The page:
The Prime Minister by Anthony Trollope
Chapter 50. Mr Slide's Revenge.
'Do you mean to say, my lady, that the Duke paid his electioneering bill down at Silverbridge?'
'I do mean to say so, Mr Slide,' Lady Eustace nodded her head, and Mr Quintus Slide opened his mouth.
'Goodness gracious!' said Mrs Leslie, who was sitting with them. They were in Lady Eustace's drawing-room, and the patriotic editor of the "People's Banner" was obtaining from a new ally information which might be useful to the country.
'But 'ow do you know, Lady Eustace? You'll pardon the persistency of my inquiries, but when you come to public information accuracy is everything. I never trust myself to mere report, I always travel up to the very fountain 'ead of truth.'
'I know it,' said Lizzy Eustace oracularly.
'Um--m! The Editor as he ejaculated the sound looked at her ladyship with admiring eyes,--with eyes that were intended to flatter. But Lizzie had been looked at so often in so many ways, and was so well accustomed to admiration, that this had no effect on her at all. 'He didn't tell you himself, did 'e now?'
'Can you tell me the truth as to trusting him with my money?'
'Yes, I can.'
'Shall I be safe if I take the papers which he calls bills of sale?'
'One good turn deserves another, my lady.'
'I don't want to make a secret of it, Mr Slide. Pountney found it out. You know the Major?'
'Yes, I know Major Pountney. He was at Gatherum 'imself, and got a little bit of a cold shoulder,--didn't he?'
'I dare say he did. What has that to do with it? You may be sure that Lopez applied to the Duke for his expenses at Silverbridge, and that the Duke sent him the money.'
'There's no doubt about it, Mr Slide,' said Mrs Leslie. 'We got it all from Major Pountney. There was some bet between him and Pountney, and he had to show Pountney the cheque.'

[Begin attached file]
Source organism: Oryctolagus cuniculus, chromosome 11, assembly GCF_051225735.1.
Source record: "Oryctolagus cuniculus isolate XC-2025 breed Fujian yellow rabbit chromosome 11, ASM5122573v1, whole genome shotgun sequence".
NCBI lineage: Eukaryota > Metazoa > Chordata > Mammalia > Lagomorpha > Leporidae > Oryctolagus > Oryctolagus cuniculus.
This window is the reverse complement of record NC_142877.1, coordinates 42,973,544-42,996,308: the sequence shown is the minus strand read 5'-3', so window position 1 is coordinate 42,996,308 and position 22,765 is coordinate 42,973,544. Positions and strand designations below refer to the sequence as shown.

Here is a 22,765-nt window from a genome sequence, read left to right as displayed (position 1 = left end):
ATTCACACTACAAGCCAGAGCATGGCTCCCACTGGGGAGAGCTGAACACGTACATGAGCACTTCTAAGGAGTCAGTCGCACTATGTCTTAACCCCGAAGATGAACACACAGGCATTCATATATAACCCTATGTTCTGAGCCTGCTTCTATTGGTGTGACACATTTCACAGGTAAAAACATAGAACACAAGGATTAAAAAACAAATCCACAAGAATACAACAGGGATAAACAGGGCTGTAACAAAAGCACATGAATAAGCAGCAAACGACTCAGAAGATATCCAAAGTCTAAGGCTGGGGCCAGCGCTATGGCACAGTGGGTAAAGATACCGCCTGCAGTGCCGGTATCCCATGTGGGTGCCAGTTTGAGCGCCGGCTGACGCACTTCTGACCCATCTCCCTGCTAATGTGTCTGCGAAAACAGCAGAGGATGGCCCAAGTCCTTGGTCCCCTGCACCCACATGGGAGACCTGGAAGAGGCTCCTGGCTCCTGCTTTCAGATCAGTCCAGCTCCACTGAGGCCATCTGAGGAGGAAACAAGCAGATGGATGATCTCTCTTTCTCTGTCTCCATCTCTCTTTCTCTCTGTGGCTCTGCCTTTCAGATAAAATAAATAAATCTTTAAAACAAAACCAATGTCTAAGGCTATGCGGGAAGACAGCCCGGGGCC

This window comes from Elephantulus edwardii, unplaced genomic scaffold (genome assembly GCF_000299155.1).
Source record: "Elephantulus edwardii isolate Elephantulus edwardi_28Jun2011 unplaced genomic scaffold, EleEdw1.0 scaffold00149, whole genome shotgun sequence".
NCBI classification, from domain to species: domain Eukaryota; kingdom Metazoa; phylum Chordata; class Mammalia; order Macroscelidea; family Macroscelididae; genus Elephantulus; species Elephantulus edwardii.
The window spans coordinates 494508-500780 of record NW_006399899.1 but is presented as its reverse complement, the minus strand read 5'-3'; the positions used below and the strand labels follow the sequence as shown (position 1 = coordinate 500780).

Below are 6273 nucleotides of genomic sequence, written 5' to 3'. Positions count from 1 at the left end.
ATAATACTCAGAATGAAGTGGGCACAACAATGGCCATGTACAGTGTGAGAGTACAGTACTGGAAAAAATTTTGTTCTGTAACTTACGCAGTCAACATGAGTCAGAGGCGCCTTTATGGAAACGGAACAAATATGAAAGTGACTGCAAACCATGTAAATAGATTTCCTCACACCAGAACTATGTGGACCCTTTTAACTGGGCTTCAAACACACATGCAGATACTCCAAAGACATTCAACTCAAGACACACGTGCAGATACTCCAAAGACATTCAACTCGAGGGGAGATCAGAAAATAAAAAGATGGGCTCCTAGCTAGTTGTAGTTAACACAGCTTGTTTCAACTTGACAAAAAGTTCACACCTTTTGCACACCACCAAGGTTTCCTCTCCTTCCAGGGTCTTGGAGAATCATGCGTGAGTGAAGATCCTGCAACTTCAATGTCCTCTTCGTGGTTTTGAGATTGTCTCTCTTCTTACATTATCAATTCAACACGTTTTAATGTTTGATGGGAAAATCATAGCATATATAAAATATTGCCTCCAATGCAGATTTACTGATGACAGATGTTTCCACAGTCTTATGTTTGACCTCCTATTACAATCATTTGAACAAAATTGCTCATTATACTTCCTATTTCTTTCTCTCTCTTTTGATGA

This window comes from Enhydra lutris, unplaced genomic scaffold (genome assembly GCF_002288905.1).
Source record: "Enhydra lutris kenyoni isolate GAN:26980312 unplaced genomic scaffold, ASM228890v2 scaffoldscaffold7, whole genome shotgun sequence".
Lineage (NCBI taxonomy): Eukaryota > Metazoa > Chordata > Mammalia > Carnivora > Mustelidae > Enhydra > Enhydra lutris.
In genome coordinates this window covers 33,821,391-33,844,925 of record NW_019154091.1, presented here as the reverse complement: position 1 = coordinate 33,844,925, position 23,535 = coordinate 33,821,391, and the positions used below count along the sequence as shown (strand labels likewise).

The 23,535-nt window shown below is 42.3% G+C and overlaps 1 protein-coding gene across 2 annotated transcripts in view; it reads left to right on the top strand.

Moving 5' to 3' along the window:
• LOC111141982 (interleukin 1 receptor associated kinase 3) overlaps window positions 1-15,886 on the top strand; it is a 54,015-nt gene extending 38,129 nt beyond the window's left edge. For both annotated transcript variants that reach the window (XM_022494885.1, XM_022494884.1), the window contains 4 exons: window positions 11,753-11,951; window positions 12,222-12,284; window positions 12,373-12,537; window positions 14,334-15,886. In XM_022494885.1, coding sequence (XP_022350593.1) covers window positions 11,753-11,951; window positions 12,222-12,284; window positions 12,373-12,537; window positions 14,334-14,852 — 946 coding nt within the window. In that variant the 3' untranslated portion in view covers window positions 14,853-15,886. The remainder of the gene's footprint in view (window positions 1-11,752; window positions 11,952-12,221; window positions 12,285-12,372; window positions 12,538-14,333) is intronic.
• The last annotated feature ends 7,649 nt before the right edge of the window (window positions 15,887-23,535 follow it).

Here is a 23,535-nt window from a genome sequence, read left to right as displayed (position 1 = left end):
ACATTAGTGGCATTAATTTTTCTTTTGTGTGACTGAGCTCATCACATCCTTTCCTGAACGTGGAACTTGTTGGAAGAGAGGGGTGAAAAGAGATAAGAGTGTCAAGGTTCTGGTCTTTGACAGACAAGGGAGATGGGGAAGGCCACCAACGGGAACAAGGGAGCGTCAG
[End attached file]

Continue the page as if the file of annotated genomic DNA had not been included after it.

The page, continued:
'Pountney saw the money,' said Lady Eustace.
Mr Slide stroked his had over his mouth and chin as he sat thinking of the tremendous national importance of this communication. The man who had paid the money was the Prime Minister of England,--and was, moreover, Mr Slide's enemy! 'When the right 'and of fellowship had been rejected, I never forgive!' Mr Slide has been heard to say. Even Lady Eustace, who was not particular as to the appearance of people, remarked afterwards to her friend that Mr Slide looked like the devil as he was stroking his face. 'It's very remarkable,' said Mr Slide; 'very remarkable.'
'You won't tell the Major that we told you,' said her Ladyship.
'Oh dear not. I only wanted to 'ear how it was. And as to embarking your money, my lady, with Ferdinand Lopez,--I wouldn't do it.'
'Not if I get the bills of sale? It's for rum, and they say rum will go up to any price.'
'Don't Lady Eustace. I can't say any more,--but don't. I never mention names. But don't.'
Then Mr Slide went out in search of Major Pountney, and having found the major at his club extracted from him all that he knew about the Silverbridge payment. Pountney had really seen the Duke's cheque for 500 pounds. 'There was some bet,--eh, Major?' asked Mr Slide.